Stop Foodborne Illness Wants You to Have a Food-Safe BBQ This Fourth of July

General food news

The Fourth of July is almost here and that means parades, fireworks and outdoor cooking! Whether its barbeque, grilling or picnics nearly 80% of Americans will be hosting or attending some type of outdoor cookout. However, while grilling outdoors all day long is one of the best parts of Fourth of July parties, the warm weather can bring an increased risk of foodborne illness, as bacteria in food multiply faster at temperatures between 40°F and 140°F. 
Stop Foodborne Illness, a national, nonprofit, public health organization dedicated to preventing illness and death from foodborne pathogens, wants you to be prepared for not only a fun, food-safe holiday, but for a whole summer of grilling. According to Forbes, 75% of U.S. adults own a grill or smoker and 63% of them use their grill or smoker year-round while the hard core grill masters and pit bosses, 43% of adult grill/smoker owners in the U.S., use them at least once a month through winter.Whatever your grilling season of choice, brush up on Stop Foodborne Illness’ food safety practices and tips, from preparation to post-party clean up, before you head outside.Before You Cook
Food safety starts at the grocery store. Be sure to keep raw meat as far away as possible from other food items in the cart. When bagging items, keep meat juices from dripping on produce and other groceries by wrapping meats and poultry in separate plastic bags.Keep in mind that meat, poultry, and other perishable items should be the last to go into your grocery cart and the first to go in your fridge. Bring a cooler with ice when transporting raw meat and poultry home, especially on hot days over 90°F. During Preparation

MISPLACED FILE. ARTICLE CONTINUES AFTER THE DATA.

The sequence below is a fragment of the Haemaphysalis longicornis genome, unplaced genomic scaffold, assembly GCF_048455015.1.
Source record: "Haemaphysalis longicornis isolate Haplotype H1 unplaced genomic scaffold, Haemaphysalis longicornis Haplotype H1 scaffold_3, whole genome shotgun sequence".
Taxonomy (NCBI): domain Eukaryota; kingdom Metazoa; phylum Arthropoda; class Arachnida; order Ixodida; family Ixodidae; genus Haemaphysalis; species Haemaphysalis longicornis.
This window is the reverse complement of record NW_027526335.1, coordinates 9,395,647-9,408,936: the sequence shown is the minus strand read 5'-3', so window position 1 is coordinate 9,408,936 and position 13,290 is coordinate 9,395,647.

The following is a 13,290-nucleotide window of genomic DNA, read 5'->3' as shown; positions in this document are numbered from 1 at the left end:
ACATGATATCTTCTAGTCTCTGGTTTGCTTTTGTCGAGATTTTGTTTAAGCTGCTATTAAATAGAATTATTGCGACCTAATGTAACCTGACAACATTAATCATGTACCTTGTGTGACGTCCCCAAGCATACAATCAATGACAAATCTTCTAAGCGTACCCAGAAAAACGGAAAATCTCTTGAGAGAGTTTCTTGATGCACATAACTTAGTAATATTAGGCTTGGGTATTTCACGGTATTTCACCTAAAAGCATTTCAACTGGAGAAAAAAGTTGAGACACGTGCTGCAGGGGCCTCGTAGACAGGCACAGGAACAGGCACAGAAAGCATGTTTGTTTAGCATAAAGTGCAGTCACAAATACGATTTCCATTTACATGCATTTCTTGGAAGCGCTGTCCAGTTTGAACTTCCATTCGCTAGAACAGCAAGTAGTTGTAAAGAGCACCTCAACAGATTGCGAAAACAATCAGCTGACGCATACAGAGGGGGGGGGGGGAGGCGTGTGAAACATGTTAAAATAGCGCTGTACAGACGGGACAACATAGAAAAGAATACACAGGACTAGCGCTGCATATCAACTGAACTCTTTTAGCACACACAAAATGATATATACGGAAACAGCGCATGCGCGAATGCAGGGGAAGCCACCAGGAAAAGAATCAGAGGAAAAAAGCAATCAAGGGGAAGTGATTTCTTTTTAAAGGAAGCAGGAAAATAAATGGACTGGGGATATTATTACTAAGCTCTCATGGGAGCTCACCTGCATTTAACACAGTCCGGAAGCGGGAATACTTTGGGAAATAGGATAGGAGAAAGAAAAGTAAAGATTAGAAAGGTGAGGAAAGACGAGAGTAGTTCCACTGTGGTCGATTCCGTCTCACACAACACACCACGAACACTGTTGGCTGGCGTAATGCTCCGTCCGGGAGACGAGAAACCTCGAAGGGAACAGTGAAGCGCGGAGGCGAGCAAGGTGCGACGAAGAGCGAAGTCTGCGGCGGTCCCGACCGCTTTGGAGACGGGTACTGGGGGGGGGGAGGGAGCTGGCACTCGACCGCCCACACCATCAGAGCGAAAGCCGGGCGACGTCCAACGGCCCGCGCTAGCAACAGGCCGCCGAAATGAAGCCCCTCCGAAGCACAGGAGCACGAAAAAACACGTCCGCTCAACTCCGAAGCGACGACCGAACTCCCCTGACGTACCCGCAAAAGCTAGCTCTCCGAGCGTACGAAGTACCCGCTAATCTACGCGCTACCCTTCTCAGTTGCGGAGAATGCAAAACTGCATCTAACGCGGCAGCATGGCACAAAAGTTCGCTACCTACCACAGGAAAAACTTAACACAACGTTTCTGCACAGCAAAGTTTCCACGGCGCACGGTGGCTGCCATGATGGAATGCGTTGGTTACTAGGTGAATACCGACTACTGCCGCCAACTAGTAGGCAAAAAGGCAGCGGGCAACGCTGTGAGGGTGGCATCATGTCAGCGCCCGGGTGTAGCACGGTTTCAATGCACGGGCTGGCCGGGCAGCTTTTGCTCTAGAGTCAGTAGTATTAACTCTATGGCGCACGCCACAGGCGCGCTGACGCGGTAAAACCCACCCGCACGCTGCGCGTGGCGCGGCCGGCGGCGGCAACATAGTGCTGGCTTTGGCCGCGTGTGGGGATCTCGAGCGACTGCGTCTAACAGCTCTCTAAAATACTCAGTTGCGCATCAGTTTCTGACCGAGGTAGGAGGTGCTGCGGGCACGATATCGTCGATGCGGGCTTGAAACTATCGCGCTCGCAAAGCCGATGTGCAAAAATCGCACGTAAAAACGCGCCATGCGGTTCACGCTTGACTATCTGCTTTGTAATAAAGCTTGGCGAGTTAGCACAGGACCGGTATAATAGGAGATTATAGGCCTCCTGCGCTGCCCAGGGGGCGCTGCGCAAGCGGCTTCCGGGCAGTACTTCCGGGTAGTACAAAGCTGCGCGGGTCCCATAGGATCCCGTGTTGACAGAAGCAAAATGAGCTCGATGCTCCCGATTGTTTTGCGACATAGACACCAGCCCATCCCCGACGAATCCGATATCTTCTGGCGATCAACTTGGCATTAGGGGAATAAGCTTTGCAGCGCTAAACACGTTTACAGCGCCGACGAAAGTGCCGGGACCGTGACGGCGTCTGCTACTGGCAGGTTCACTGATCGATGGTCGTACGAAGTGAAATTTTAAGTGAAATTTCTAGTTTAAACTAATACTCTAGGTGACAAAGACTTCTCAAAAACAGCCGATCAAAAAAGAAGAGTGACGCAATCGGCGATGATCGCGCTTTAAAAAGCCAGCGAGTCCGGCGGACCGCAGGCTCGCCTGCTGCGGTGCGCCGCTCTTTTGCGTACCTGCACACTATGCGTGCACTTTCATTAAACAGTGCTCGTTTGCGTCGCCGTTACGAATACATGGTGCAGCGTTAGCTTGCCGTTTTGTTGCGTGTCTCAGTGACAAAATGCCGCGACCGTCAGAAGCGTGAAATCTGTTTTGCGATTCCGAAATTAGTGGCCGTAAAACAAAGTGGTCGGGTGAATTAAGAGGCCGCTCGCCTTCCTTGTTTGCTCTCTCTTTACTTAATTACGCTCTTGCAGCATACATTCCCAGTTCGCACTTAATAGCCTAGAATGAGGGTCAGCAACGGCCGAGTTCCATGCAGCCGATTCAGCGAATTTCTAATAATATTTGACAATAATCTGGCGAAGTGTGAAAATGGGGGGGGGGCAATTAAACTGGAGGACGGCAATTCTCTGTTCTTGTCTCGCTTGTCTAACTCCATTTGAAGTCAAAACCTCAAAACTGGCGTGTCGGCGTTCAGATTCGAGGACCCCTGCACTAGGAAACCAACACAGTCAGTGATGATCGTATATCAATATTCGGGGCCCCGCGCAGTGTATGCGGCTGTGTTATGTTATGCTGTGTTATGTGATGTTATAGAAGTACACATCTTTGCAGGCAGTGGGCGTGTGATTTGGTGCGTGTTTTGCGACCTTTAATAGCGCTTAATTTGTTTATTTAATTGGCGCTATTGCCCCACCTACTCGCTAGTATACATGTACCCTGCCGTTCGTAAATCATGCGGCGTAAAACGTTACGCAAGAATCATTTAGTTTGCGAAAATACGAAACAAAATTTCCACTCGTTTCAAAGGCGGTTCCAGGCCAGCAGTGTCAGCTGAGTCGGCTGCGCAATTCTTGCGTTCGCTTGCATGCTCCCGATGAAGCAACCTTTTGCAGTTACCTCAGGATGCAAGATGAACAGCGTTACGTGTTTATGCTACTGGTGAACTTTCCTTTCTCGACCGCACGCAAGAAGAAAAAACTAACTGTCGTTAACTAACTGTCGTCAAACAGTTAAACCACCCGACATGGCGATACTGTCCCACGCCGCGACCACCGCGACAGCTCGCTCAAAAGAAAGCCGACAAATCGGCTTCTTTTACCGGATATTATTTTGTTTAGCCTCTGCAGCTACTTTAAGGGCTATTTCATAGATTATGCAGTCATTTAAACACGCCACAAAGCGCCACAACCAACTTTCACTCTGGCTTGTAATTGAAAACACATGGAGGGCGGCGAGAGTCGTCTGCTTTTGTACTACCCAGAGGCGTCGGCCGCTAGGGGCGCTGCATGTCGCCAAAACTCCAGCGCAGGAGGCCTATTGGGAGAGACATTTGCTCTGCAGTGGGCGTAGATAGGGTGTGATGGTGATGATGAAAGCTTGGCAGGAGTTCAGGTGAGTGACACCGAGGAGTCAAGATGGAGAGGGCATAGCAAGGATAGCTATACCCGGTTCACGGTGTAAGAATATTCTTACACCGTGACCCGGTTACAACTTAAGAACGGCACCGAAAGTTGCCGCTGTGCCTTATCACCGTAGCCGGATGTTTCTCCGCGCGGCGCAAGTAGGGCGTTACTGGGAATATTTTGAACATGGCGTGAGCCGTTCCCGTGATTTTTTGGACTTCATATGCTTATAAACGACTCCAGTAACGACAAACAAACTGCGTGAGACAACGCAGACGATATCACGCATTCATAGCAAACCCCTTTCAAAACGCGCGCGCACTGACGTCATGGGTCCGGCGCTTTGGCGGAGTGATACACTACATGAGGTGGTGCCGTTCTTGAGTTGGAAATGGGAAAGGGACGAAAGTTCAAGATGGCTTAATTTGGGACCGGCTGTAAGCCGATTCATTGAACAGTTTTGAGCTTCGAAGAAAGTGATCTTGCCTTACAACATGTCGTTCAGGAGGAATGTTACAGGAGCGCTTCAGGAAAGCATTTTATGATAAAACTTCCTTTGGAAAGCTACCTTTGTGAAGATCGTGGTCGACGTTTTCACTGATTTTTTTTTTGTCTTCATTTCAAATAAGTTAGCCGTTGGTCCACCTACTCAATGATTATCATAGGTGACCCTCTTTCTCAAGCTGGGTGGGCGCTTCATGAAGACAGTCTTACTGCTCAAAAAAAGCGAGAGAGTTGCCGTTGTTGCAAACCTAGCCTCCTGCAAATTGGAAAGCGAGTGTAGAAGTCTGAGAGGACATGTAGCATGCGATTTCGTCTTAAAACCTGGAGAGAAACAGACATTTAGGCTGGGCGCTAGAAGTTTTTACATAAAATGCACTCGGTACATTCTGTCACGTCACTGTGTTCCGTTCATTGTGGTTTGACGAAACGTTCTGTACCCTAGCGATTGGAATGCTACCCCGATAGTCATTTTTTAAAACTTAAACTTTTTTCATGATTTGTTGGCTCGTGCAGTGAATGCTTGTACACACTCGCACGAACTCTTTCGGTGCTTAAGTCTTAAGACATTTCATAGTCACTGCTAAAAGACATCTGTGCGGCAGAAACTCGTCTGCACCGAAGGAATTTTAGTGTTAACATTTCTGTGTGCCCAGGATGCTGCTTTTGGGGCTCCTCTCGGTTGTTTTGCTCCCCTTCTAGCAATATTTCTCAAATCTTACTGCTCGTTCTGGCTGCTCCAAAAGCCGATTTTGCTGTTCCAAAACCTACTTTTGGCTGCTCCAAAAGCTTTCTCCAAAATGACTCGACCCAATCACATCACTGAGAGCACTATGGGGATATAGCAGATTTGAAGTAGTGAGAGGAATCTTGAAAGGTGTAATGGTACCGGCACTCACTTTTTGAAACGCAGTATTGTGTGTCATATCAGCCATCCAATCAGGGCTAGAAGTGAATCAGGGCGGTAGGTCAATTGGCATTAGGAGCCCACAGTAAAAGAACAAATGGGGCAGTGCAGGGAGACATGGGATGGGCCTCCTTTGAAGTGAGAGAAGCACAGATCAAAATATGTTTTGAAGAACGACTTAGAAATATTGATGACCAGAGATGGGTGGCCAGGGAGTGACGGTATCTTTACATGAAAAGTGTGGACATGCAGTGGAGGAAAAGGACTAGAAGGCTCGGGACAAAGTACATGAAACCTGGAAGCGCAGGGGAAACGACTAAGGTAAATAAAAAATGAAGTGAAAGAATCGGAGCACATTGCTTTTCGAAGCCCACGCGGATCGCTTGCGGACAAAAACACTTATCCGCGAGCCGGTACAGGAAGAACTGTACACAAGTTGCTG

When preparing meat for the grill, make two batches of sauce, one in which to marinate raw meat and another to baste cooked meat. Do not place cooked meat in the sauce that was used to marinate the raw meat. Remember to always marinate food in the fridge. Grill meat to a safe internal temperature. Using a meat thermometer is the only way to know if meat is fully cooked—don’t guess!  Check the temperature at the thickest part of the meat, and sanitize the point in between readings. Safe Internal Temperatures:
• Burgers/ground meat (except poultry) to 160°F (72°C) 
• Chicken and Poultry (including ground, like turkey burgers) to 165°F (74°C) 
• Whole cuts of meat including pork to 145°F (63°C), with a 3-minute rest time before serving
• Fish and Shellfish to 145°F (63°C)Use separate utensils and dishes for raw and cooked food. Do not serve cooked food on platters that were used to transport raw food to the grill unless they have been washed thoroughly with soap and hot water. The same is true for spatulas, tongs and other utensils.After the Meal
When the temperature outside is 90°F (or higher), perishable foods not eaten within one hour should be thrown away. On cooler (under 90°F) days, perishable foods not eaten within two hours should be tossed out. Promptly refrigerate leftovers in shallow containers and go enjoy the fireworks show.To learn more visit and save the date for Stop Foodborne Illness’ August Benefit, held from 6 p.m. to 8 p.m. Wednesday, August 23 at Dovetail Brewery (1800 W. Belle Plaine, Chicago, IL; 773-683-1414). Bring a pal or the whole crew and enjoy delicious snacks and craft beer for a good cause. Stay tuned for more information coming soon.


About Stop Foodborne Illness
Stop Foodborne Illness is a national, nonprofit, public health organization dedicated to preventing illness and death from foodborne pathogens by advocating for sound public policies, building public awareness and assisting those impacted by foodborne illness. For more food safety tips please visit If you think you have been sickened from food, contact your local health professional.For questions and personal assistance, please contact Stop Foodborne Illness’ Community Coordinator, Stanley Rutledge, at or 773-269-6555 x7